With the many sensors available to the modern geospatial professional, the digital twin of the site and its physical attributes can be used to derive the condition value, both for the baseline survey and the regular audits throughout the term of the project. Software is already evolving to interpret the digital twins which is optimising the regeneration of nature by informing the changing condition and providing real-time management plans that consider the influencing factors such as soil and undesirable species.
Nature regeneration needs managing and monitoring and when it comes to offsetting, the offset providers need to prove a net gain to balance the negative impact of development on biodiversity.
The World Wildlife Fund (WWF) living planet report stated that global freshwater wildlife populations have declined by 84% on average since 1970 and almost one in three freshwater species are threatened with extinction. Water is essential for all life forms to survive, and the protection of freshwater resources needs to be ramped up. Rivers are often taken for granted, regularly polluted, modified to the extent they don’t function naturally or provide the habitat areas needed for aquatic species to survive. Thankfully, attention is finally turning to the importance of freshwater rivers and streams and the part they play in the health of our planet.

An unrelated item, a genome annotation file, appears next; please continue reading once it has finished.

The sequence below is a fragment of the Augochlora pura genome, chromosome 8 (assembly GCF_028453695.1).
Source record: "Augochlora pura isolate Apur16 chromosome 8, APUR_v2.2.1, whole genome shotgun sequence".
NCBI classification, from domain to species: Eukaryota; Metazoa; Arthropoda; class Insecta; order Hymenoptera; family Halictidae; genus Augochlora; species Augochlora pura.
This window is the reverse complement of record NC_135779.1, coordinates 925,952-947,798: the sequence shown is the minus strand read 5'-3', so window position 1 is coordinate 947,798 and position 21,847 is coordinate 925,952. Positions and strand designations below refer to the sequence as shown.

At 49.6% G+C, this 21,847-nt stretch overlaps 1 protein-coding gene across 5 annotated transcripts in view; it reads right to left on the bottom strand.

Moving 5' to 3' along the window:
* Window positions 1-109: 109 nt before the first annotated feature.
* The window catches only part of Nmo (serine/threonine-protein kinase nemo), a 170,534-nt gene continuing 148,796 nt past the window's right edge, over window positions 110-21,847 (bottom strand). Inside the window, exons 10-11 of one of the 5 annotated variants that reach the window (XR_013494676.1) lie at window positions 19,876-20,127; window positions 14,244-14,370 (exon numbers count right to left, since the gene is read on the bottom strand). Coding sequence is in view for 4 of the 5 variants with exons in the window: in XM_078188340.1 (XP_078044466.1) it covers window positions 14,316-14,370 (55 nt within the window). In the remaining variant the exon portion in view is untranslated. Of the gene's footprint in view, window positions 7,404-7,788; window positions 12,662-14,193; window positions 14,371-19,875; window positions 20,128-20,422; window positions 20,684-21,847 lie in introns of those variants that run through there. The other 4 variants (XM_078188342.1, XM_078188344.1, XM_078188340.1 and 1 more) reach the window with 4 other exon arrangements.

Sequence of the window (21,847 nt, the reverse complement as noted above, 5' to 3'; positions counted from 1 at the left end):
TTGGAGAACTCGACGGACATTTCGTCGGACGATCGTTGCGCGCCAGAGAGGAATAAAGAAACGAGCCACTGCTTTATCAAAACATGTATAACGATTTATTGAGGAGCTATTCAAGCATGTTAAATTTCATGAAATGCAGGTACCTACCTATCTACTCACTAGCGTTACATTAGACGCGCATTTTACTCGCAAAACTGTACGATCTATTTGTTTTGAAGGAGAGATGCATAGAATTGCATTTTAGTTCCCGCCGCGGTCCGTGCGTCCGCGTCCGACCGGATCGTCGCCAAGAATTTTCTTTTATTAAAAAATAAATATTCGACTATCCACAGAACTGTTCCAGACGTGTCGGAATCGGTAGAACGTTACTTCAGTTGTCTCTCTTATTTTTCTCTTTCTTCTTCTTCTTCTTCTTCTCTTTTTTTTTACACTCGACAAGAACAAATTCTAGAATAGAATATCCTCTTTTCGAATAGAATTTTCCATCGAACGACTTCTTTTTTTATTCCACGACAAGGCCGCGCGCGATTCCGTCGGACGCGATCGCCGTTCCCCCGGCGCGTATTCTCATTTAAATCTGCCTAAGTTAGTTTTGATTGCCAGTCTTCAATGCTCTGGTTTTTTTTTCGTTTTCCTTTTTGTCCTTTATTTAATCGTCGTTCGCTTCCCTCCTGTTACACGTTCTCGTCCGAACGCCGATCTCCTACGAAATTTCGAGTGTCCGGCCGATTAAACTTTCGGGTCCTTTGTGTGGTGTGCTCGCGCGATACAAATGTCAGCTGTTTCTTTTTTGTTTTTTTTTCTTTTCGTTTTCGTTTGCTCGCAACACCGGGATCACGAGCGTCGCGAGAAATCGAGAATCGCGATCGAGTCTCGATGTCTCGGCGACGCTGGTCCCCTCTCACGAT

In the UK, rivers have their own biodiversity metric and geospatial surveyors are well placed to measure this. Cross sectional measurement of the river channel determines the different habitats available for bankside and aquatic vegetation, it also determines how connected the river channel is to the floodplain. The geometry of the river is reasonably sensitive to the river condition score and without the accurate tools of a geospatial surveyor the river could be scored incorrectly, leading to inferior management plans. On top of the geometry, further information is collected such as bed and bank materials, flow patterns, vegetation, and bank top features – all features that a geospatial surveyor is capable of recognising, recording, and plugging into the metric. Perhaps the most satisfying outcome for the surveyor who upskills to capture these features, is they get a deeper understanding of how geospatial influences nature, and this is addictive.
This angle on geospatial surveyors saving our planet is not about taking work from other professional disciplines and getting a larger slice of the pie, it is about gaining time against the climate clock. According to the environmental audit committee’s green jobs report there is a skill gap across the sector which threatens any chance of the UK hitting its long-term goals on the environment and climate. Never in the world’s history has the environmental sector been in such high demand, so they need as much help as they can get. Our geospatial experts can provide services at a lower carbon footprint to the project as there are less site visits, but most importantly by placing the responsibility of site data collection and presentation in the hands of a geospatial professional we will accelerate nature regeneration and maybe even keep the planet cool enough to keep it alive for future generations to enjoy.
By the time you read this the climate clock will have gone past six years and 290 days… tick-tock, tick-tock, tick-tock.
Mike Hopkins MCInstCES Managing Director, Storm Geomatics